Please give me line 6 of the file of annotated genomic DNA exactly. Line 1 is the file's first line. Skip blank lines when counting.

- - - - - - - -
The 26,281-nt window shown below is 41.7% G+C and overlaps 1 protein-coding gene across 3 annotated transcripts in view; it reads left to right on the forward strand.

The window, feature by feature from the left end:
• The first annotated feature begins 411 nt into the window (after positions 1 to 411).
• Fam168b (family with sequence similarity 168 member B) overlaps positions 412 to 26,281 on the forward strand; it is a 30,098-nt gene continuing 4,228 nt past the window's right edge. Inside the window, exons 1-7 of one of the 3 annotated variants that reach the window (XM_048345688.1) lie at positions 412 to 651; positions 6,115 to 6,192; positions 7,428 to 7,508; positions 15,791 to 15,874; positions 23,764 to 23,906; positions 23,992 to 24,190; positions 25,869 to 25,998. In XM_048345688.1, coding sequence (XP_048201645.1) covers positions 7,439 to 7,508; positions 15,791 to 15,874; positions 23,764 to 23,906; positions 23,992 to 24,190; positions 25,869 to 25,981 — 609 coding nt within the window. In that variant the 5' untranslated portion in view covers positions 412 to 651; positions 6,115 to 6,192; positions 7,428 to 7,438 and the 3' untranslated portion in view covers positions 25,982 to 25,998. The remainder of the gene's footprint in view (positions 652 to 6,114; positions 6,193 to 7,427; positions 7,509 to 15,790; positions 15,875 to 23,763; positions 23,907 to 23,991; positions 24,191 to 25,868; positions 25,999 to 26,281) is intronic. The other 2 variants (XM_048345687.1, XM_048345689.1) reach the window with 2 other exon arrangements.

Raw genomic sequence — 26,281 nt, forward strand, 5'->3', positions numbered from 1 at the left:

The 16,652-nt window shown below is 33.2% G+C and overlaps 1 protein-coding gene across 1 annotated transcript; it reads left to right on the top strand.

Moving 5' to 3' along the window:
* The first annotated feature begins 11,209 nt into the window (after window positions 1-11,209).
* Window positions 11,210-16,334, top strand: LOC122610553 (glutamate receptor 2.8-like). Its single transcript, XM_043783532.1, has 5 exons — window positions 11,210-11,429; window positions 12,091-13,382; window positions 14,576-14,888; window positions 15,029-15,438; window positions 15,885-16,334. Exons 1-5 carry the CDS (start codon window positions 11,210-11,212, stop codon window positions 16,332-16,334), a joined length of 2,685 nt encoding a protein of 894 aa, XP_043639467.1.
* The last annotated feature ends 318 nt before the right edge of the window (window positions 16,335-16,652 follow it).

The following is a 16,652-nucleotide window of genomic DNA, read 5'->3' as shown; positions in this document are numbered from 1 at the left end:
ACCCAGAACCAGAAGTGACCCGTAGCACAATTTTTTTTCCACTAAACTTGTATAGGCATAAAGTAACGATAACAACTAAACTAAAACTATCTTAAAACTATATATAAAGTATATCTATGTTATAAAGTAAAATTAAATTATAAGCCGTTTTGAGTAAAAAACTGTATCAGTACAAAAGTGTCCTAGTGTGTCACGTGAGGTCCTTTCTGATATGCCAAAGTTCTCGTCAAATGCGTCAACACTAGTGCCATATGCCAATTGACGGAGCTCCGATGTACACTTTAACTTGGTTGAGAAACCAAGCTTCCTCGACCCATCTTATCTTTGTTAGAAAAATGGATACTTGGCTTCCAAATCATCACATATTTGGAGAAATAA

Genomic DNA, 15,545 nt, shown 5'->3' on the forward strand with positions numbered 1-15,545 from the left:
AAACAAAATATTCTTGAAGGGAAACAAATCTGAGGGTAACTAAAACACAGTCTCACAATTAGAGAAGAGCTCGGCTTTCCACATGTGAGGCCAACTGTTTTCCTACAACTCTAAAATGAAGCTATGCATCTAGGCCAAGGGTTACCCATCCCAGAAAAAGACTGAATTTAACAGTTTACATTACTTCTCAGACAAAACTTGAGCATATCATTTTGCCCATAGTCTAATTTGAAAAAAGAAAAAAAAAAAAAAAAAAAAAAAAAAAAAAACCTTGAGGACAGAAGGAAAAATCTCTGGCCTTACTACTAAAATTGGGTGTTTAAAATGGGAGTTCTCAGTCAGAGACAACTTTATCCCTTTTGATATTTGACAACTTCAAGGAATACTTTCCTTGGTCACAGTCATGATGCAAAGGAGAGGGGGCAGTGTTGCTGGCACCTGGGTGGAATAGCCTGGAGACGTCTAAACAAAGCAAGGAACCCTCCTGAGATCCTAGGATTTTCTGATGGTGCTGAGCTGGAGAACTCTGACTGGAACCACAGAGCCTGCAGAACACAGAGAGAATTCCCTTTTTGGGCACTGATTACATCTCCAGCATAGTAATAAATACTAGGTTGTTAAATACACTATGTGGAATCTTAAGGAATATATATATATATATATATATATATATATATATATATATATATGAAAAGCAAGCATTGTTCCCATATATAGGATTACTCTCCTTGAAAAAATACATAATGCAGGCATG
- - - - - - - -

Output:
The 16,652-nt window shown below is 33.2% G+C and overlaps 1 protein-coding gene across 1 annotated transcript; it reads left to right on the top strand.